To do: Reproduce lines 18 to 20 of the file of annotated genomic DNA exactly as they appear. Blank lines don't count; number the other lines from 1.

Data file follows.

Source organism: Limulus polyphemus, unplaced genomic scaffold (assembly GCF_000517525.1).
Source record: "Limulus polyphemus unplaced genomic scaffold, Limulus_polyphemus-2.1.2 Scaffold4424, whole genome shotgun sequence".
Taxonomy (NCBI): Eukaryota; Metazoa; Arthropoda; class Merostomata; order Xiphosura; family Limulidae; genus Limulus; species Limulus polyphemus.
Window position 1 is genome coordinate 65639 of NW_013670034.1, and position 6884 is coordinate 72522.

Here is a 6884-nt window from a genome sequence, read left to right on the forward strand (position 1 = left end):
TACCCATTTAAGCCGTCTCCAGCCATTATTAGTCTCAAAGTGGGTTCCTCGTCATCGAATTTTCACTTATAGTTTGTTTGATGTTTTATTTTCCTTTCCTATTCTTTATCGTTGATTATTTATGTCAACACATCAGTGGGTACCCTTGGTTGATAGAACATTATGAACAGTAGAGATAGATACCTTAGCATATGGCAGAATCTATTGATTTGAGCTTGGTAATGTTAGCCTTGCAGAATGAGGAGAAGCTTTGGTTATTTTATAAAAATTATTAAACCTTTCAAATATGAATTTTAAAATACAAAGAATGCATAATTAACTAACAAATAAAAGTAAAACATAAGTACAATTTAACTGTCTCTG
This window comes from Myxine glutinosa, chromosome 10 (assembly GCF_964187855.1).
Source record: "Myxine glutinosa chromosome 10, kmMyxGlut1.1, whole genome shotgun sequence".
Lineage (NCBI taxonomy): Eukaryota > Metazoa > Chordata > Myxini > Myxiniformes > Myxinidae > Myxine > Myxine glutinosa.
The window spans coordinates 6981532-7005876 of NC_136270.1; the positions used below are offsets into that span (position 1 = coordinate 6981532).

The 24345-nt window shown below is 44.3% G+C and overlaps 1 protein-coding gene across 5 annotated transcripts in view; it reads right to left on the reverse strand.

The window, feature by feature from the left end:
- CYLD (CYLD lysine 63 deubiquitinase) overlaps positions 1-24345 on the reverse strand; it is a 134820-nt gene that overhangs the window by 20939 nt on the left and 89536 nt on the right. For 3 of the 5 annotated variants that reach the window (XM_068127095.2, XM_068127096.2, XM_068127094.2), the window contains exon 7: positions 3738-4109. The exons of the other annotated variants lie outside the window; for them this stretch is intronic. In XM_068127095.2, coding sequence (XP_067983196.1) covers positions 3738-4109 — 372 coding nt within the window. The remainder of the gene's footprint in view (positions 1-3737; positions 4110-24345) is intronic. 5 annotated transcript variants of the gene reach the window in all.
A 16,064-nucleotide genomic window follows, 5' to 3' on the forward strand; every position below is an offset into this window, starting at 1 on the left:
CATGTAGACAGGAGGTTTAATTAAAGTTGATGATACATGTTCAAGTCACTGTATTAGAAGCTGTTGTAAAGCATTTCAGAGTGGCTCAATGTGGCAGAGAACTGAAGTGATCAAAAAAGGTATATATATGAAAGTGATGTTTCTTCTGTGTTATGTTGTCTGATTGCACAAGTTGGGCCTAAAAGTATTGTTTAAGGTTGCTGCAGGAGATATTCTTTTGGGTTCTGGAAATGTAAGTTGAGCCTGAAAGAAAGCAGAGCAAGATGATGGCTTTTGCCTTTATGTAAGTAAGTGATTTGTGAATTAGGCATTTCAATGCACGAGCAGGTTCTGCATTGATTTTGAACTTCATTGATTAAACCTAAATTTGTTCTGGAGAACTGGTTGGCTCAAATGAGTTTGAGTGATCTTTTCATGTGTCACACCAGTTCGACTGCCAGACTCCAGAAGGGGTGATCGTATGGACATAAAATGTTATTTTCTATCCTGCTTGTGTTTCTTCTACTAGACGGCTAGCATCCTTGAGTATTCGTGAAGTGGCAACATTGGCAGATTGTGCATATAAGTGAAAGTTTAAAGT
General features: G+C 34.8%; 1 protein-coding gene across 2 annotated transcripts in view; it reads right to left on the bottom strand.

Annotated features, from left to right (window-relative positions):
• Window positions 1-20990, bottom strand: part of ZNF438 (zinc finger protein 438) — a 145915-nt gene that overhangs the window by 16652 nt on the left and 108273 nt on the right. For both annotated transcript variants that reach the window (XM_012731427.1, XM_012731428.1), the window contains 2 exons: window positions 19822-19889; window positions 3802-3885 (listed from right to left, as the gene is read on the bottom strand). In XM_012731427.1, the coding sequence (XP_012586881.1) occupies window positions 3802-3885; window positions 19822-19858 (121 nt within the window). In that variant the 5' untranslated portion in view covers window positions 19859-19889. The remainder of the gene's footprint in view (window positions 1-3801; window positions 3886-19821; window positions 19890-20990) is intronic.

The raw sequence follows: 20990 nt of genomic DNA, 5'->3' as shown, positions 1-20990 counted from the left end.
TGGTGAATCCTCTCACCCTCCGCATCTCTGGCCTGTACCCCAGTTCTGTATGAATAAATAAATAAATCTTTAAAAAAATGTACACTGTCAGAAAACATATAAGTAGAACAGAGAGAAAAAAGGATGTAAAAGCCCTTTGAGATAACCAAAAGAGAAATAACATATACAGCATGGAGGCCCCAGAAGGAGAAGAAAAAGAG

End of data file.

• Window positions 1-20990, bottom strand: part of ZNF438 (zinc finger protein 438) — a 145915-nt gene that overhangs the window by 16652 nt on the left and 108273 nt on the right. For both annotated transcript variants that reach the window (XM_012731427.1, XM_012731428.1), the window contains 2 exons: window positions 19822-19889; window positions 3802-3885 (listed from right to left, as the gene is read on the bottom strand). In XM_012731427.1, the coding sequence (XP_012586881.1) occupies window positions 3802-3885; window positions 19822-19858 (121 nt within the window). In that variant the 5' untranslated portion in view covers window positions 19859-19889. The remainder of the gene's footprint in view (window positions 1-3801; window positions 3886-19821; window positions 19890-20990) is intronic.

The raw sequence follows: 20990 nt of genomic DNA, 5'->3' as shown, positions 1-20990 counted from the left end.
TGGTGAATCCTCTCACCCTCCGCATCTCTGGCCTGTACCCCAGTTCTGTATGAATAAATAAATAAATCTTTAAAAAAATGTACACTGTCAGAAAACATATAAGTAGAACAGAGAGAAAAAAGGATGTAAAAGCCCTTTGAGATAACCAAAAGAGAAATAACATATACAGCATGGAGGCCCCAGAAGGAGAAGAAAAAGAG